Q2: Free TV That Wakes Up Devices for Emergency Alerts?

As long as I'm not sleeping July 21, 2016
We asked folks to answer 10 questions about “Next-gen TV,” the consumer appellation for the TV content distributed via new technology from the Advanced Television Systems Committee, a collection of engineers charged with developing the nation’s over-the-air TV delivery standard. ATSC 3.0 promises interactive, non-linear and portable functionality, as well as support for 4K and other advanced audio and video technologies.

TV Technology asked a series of questions to gauge the level of interest in these advanced features. We had 101 respondents, 67 percent of whom work in “content creation, app development, media distribution or communications.”

Links to the full results for each of the 10 questions follow the comments.
“Very,” “somewhat” or “not at all” interested...

Synopsis: Several commenters noted that smartphones already wake up to blare out weather warnings and Amber Alerts. Others asked about disabling the feature or being able to define the alert types they wanted to receive.

Of all respondents, 53 percent were very interested; 31 percent, somewhat; and 16 percent, not at all interested in a free TV service that activates devices to deliver emergency alerts.

Comments:
  • Do I have to purchase the device? My experience with the Emergency Alert System now in place is that it is seldom used for real emergencies. When it is used, it usually does apply to my physical location or at least near me. I get maybe one alert in two to three years. I doubt that I would want to have a device plugged in all the time that alerts me on the test signals... and then very seldom on a real alert. If it did not relay the tests and came up with an alert in the middle of the night I am not sure I would realize it was an emergency.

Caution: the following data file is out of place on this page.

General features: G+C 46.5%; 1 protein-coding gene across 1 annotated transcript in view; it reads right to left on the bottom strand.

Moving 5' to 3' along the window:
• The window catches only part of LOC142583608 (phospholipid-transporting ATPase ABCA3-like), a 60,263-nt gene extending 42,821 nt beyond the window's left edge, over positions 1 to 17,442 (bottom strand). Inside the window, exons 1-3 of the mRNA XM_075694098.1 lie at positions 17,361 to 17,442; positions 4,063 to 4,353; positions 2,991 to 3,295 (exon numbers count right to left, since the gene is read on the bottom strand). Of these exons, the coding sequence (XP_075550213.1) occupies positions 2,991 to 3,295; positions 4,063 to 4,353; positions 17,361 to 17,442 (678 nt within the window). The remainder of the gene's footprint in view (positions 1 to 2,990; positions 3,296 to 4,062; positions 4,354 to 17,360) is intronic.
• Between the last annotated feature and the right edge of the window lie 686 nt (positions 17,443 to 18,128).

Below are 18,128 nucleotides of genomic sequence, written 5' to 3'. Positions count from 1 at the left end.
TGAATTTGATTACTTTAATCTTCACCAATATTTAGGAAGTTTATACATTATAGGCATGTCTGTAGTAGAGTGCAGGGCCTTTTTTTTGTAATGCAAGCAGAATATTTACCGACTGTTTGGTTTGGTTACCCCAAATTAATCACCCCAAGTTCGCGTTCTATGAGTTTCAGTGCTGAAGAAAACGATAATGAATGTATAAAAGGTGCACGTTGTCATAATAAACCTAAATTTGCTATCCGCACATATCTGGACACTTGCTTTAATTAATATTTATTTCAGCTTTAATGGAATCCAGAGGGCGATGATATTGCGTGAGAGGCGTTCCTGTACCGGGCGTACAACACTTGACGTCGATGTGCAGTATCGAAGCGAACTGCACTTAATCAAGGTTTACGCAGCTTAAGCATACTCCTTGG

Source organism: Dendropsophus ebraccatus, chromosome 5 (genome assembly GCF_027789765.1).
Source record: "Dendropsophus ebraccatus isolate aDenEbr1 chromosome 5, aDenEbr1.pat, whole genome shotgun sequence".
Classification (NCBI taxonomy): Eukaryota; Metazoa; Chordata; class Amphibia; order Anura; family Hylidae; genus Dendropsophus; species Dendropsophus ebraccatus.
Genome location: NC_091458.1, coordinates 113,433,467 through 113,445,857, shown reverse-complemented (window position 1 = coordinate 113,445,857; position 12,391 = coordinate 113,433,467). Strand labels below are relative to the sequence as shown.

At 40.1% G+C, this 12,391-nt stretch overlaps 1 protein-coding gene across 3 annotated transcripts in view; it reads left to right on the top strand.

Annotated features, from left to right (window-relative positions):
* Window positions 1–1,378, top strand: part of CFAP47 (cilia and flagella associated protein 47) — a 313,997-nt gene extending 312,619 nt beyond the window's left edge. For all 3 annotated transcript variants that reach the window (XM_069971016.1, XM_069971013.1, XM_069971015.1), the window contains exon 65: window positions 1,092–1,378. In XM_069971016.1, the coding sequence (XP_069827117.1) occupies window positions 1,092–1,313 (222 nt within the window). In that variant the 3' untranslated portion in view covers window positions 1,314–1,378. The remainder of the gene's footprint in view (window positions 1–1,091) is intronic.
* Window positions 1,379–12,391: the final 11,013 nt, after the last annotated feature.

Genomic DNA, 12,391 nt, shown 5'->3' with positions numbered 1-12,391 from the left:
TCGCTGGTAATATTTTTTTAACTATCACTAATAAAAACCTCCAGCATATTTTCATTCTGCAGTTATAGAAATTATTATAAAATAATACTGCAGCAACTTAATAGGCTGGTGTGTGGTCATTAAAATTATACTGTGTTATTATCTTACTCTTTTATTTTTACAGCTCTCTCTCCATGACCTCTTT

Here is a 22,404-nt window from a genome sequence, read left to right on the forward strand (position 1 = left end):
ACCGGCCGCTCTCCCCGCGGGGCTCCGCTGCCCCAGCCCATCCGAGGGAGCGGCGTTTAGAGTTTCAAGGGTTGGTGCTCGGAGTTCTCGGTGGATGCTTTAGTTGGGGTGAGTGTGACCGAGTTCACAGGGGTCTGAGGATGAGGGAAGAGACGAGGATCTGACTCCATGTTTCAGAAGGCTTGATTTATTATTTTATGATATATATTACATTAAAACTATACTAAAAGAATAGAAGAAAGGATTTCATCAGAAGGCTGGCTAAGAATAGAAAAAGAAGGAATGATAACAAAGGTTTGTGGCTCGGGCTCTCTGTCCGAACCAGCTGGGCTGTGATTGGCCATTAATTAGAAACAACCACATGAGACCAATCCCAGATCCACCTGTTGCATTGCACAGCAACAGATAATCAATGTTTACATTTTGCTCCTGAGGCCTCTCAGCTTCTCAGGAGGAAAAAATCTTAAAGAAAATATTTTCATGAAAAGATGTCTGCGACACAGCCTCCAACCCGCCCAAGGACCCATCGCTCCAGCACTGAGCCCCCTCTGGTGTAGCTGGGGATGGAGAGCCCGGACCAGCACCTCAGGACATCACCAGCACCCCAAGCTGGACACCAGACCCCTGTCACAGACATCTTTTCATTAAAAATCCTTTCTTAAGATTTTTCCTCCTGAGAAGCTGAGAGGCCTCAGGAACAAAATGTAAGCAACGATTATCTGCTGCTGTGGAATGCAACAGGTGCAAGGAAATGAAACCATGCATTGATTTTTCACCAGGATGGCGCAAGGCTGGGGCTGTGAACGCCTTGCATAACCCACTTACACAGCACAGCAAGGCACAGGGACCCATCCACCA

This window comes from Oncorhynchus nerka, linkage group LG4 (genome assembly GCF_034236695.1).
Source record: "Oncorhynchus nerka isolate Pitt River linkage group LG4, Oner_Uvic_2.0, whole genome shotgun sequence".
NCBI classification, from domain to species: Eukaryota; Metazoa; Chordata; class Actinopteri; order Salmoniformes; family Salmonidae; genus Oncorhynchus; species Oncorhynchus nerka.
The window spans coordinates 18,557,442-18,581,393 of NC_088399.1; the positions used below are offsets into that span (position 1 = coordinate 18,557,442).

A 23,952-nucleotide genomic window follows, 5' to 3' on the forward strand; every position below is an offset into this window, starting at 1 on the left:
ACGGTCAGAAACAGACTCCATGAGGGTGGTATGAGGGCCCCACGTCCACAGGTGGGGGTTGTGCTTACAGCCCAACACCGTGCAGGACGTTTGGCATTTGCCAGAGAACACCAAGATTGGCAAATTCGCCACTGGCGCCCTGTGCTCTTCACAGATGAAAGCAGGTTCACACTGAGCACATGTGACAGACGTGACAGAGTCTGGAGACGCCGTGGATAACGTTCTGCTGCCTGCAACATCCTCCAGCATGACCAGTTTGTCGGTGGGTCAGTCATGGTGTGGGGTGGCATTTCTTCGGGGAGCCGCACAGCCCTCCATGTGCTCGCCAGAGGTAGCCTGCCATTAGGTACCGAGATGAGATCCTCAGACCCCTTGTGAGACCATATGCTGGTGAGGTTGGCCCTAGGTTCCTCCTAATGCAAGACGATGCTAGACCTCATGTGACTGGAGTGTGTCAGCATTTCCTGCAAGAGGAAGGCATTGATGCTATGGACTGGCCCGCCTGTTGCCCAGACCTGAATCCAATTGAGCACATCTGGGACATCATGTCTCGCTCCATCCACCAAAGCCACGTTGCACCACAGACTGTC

• That should be a no-brainer.
  • Don’t live in an area that is prone to emergency alerts.
  • With the deluge of the different delivery of services and ongoing “crying of wolf” affect on social media, it will be the only trustworthy delivery of EAS services.
  • Our subscribers should be getting that info from local sources, not far, far away large city TV stations.
  • Watching is confined to a two- to three-hour period in the evenings, my phone will probably do a more efficient job of warning me.
  • Emergency information is the first reason we need local TV. Or think of the stewardesses on your most recent flight. They don’t give a flying cow about your Diet Coke or peanuts. Should that plane crash, they’re there to save you. So, too, is emergency information on your local TV or radio station. The programming is just a bonus.
  • This is a no-Brainerd. Should have the option to disable.
  • Emergency alerts can save lives.
  • It might be nice to have but like the weather alerts on my cellphone, unless I have the ability to select what kind of emergency it delivers, I’ll just disable it. I really don’t need Amber Alerts in the middle of the night when I’m sleeping, but I wouldn’t be at all annoyed by a forest fire alert if the fire could move to my neighborhood.
  • Really, what alert? Weather comes to your cellphone. Accidents, colored alerts also. The alert system was intended to warn us about a nuclear attack, and what to do—1950 attitudes. No one seems to understand television will be the first to go in an attack. TV alerts are duplicitous.
  • Technically, it has always been possible for TV broadcasters to deliver automatic emergency alerts, but there has been no generally available device to receive such alerts when the TV receiver is turned off.
  • Emergencies are more now than ever before and it would be very beneficial for this free service.
  • This would be very helpful for delivering emergency messages.
  • We do it on phones.
  • Why not! Whatever serves the consumer best!
  • Easier over the net.